Dominant in Durham

In 2004, the Terps dominated the Duke Blue Devils 55-21, they hope to repeat that this year.

In the midst of a seven-game losing streak to end last season, the Maryland Terrapins went in and lost meekly, 17-13, in a battle against Duke in Durham.

The contest was the teams’ first since 2004, when the Terps blew out the Blue Devils 55-21 despite a number of mistakes and breakdowns.

The performance of Terps’ quarterback Joel Statham served as a microcosm of the team’s performance in 2004. Though he threw for 362 yards and four touchdowns, Statham had to overcome three interceptions, one of which was returned for a touchdown.

The Terps’ rushing attack complemented Statham with 277 yards on 60 carries. Running backs Sammy Maldonado and Josh Allen ran for 99 and 87 yards, respectively.

In all, the Terps gained a whopping 685 yards from scrimmage compared to a paltry 185 by Duke.

However, a couple huge Maryland mistakes kept Duke in the game in the first half.

After kicker Nick Novak staked the Terps to a 3-0 lead on their first drive, a Maldonado 1-yard run extended Maryland’s lead to 10.

But this advantage was short-lived as Duke defensive back Chris Davis took the ensuing kick 94 yards to cut the lead back to three late in the first quarter.

Another return, this time by the Duke defense, would put the Blue Devils on top midway through the second quarter.

After the offenses traded touchdowns early in the quarter, the Terps, leading 17-14, started a drive from their 29. Statham led the offense to the Duke 23-yard line, before throwing an interception to Blue Devils’ cornerback John Talley.

Talley took the ball 85 yards the other way to give Duke a 21-17 lead.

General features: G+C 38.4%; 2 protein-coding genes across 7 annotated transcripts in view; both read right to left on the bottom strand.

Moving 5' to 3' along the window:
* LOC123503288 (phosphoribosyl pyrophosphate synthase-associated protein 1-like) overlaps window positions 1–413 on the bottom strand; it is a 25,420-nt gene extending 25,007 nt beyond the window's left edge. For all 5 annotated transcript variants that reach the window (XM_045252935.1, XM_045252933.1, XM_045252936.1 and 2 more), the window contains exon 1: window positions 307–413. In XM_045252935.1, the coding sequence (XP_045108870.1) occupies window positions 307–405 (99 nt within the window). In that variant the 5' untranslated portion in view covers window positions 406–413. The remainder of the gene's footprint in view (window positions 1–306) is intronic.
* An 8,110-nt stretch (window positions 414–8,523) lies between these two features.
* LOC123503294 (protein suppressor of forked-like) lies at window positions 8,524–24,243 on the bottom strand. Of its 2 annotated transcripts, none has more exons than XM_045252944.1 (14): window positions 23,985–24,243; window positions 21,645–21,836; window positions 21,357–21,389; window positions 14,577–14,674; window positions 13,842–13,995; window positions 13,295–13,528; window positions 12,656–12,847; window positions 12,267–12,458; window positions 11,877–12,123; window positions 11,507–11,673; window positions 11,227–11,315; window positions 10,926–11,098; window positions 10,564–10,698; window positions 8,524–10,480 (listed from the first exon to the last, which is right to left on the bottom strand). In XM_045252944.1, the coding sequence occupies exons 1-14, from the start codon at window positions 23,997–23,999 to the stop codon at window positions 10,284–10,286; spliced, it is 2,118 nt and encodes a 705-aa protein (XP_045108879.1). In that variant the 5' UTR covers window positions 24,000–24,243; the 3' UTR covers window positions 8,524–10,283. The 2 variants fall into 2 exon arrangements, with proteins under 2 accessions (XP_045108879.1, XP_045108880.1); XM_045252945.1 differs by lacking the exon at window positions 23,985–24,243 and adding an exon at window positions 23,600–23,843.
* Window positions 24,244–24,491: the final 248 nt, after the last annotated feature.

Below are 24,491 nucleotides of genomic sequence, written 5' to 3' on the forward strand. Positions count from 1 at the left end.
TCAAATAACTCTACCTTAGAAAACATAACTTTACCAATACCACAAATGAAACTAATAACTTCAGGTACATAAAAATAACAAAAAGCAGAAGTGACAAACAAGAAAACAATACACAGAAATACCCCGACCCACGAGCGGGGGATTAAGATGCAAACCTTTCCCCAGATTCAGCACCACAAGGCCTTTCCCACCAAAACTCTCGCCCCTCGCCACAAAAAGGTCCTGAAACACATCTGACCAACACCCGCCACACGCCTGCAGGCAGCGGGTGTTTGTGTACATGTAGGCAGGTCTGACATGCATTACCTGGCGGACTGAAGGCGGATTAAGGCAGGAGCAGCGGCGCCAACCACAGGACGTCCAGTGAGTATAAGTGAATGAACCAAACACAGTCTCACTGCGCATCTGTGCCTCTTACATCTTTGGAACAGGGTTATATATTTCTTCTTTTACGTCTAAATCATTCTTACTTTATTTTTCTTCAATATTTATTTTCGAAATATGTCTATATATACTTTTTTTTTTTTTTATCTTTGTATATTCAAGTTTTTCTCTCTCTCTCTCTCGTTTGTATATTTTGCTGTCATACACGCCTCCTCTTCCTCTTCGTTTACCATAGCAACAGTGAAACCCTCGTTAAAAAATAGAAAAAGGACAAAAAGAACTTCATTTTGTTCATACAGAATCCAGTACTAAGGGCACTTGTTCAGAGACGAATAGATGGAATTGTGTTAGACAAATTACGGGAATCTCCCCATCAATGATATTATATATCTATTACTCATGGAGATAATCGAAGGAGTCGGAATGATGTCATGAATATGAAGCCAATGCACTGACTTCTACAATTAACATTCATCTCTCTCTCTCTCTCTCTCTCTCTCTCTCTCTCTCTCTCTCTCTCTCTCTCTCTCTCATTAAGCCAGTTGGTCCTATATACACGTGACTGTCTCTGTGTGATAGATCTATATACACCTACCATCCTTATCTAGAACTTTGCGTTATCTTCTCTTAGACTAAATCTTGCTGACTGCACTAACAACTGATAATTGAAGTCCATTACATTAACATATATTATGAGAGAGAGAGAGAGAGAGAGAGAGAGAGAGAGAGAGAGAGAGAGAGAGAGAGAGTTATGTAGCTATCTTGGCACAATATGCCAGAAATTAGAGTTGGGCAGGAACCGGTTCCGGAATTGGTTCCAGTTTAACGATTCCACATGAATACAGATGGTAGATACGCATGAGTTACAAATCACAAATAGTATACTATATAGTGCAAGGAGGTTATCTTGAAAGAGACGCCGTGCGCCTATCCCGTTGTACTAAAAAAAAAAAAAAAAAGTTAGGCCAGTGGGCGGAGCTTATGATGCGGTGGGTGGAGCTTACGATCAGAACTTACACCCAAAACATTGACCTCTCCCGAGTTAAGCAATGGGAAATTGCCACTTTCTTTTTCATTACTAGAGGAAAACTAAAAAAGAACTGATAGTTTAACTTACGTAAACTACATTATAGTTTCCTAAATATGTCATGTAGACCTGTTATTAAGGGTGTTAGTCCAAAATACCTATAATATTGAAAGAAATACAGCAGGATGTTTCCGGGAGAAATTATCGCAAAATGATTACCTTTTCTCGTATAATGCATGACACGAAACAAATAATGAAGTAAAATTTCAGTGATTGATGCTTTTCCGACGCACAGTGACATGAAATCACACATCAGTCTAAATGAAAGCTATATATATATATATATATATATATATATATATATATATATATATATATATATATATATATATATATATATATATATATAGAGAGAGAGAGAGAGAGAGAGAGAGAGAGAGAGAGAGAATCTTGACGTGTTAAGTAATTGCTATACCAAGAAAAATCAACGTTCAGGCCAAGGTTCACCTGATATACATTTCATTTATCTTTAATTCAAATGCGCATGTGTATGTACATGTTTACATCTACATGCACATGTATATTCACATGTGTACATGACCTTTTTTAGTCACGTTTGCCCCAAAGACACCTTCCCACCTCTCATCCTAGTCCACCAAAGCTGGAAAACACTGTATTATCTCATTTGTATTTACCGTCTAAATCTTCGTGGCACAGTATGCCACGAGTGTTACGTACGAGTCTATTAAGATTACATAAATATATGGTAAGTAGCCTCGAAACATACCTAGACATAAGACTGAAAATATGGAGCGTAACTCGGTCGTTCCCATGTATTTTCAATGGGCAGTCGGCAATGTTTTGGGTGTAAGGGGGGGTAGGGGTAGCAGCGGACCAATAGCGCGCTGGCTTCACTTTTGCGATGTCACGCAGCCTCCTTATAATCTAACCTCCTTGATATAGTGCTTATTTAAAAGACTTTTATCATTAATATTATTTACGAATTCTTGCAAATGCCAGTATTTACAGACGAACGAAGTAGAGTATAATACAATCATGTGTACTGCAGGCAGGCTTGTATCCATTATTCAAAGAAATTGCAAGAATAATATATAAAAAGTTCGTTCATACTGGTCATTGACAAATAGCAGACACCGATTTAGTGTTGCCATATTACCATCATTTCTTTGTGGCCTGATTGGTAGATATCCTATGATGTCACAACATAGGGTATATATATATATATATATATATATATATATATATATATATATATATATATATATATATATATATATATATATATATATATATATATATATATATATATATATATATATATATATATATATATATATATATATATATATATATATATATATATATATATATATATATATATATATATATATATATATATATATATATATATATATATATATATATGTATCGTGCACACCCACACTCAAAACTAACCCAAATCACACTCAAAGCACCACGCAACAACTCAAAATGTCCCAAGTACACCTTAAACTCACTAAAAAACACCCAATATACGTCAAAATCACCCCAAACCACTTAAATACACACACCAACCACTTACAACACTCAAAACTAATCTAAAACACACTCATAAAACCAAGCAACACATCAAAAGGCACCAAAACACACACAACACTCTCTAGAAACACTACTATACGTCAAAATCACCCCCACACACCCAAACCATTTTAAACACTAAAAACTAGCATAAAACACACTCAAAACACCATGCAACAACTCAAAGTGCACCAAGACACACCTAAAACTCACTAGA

It was Statham’s second of three picks on the day. His first was also costly, preventing a possible score after the Terps had driven to the Duke five-yard line.

Statham rebounded quickly from the Talley touchdown, however, to take back the lead.

Statham’s passing, combined with effective runs by Maldonado and Allen, helped drive Maryland deep into Duke territory. The Terrapins quarterback then connected with tight end and future NFL first-round draft pick Vernon Davis from 12 yards out to reclaim the lead.

The touchdown was Davis’s second of the day. He was on the receiving end of a Statham 29-yard touchdown strike earlier in the quarter.

Another Novak field goal with seconds remaining at the half extended the Terps’ lead to 27-21.

The second half featured the continuing dominance of Statham and the offense, minus the huge breakdowns leading to Duke scores.

Aside from Statham’s third interception in the middle of the third quarter, the Terrapins offense rolled to blow out the Blue Devils.

Statham hit Davis once again, this time from 40 yards out, to give the big tight end his third touchdown of the game. Davis caught four balls for 101 yards, with three accounting for scores.

After three consecutive possessions ended with turnovers, two by Duke and one by the Terps, Statham connected with his other favorite target of the day, wide receiver Rich Parson, for a 25-yard touchdown. Parson’s catch was one of five on the day, accounting for 94 yards, and capped off a 92-yard drive to give Maryland a commanding 41-21 lead.

The Terps added rushing touchdowns from Allen and Mario Merrills in the fourth quarter to put the cap on a 55-21 victory and 28-0 dominant second half.

While the offense stole the spotlight, the Terps defense was tremendous, holding Duke quarterback Mike Schneider to 102 yards passing on 17 attempts and the Duke backs to 83 yards rushing. The defense only allowed one Blue Devils touchdown, while forcing four turnovers on the day.

Perhaps the most staggering statistic was Maryland’s 100 plays run from scrimmage compared to 46 for Duke. This helped account for over a 2-to-1 time of possession advantage for the Terps.

Though it is unexpected that the Terps offense will put up nearly 700 yards this week, it is important for Maryland to start the ACC schedule with a win against a struggling 1-3 Duke squad.

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